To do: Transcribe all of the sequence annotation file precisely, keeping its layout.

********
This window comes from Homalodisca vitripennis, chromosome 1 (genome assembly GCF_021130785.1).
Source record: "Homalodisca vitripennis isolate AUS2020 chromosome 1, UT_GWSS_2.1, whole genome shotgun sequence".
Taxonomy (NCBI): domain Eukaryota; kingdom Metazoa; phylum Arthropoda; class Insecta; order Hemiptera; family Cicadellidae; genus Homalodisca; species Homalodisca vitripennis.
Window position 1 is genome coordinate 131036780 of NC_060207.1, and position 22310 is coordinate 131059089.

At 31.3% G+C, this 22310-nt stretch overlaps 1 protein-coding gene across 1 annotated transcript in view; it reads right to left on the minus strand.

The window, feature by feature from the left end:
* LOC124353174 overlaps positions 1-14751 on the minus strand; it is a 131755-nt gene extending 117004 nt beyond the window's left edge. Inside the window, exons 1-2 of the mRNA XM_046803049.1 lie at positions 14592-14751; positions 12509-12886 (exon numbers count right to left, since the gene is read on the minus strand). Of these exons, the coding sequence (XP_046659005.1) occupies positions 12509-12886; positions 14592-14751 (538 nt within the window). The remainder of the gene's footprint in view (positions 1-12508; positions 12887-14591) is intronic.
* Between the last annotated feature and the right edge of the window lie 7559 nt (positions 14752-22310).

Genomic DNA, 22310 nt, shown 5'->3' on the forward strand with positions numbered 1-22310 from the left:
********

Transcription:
This window comes from Homalodisca vitripennis, chromosome 1 (genome assembly GCF_021130785.1).
Source record: "Homalodisca vitripennis isolate AUS2020 chromosome 1, UT_GWSS_2.1, whole genome shotgun sequence".
Taxonomy (NCBI): domain Eukaryota; kingdom Metazoa; phylum Arthropoda; class Insecta; order Hemiptera; family Cicadellidae; genus Homalodisca; species Homalodisca vitripennis.
Window position 1 is genome coordinate 131036780 of NC_060207.1, and position 22310 is coordinate 131059089.

At 31.3% G+C, this 22310-nt stretch overlaps 1 protein-coding gene across 1 annotated transcript in view; it reads right to left on the minus strand.

The window, feature by feature from the left end:
* LOC124353174 overlaps positions 1-14751 on the minus strand; it is a 131755-nt gene extending 117004 nt beyond the window's left edge. Inside the window, exons 1-2 of the mRNA XM_046803049.1 lie at positions 14592-14751; positions 12509-12886 (exon numbers count right to left, since the gene is read on the minus strand). Of these exons, the coding sequence (XP_046659005.1) occupies positions 12509-12886; positions 14592-14751 (538 nt within the window). The remainder of the gene's footprint in view (positions 1-12508; positions 12887-14591) is intronic.
* Between the last annotated feature and the right edge of the window lie 7559 nt (positions 14752-22310).

Genomic DNA, 22310 nt, shown 5'->3' on the forward strand with positions numbered 1-22310 from the left: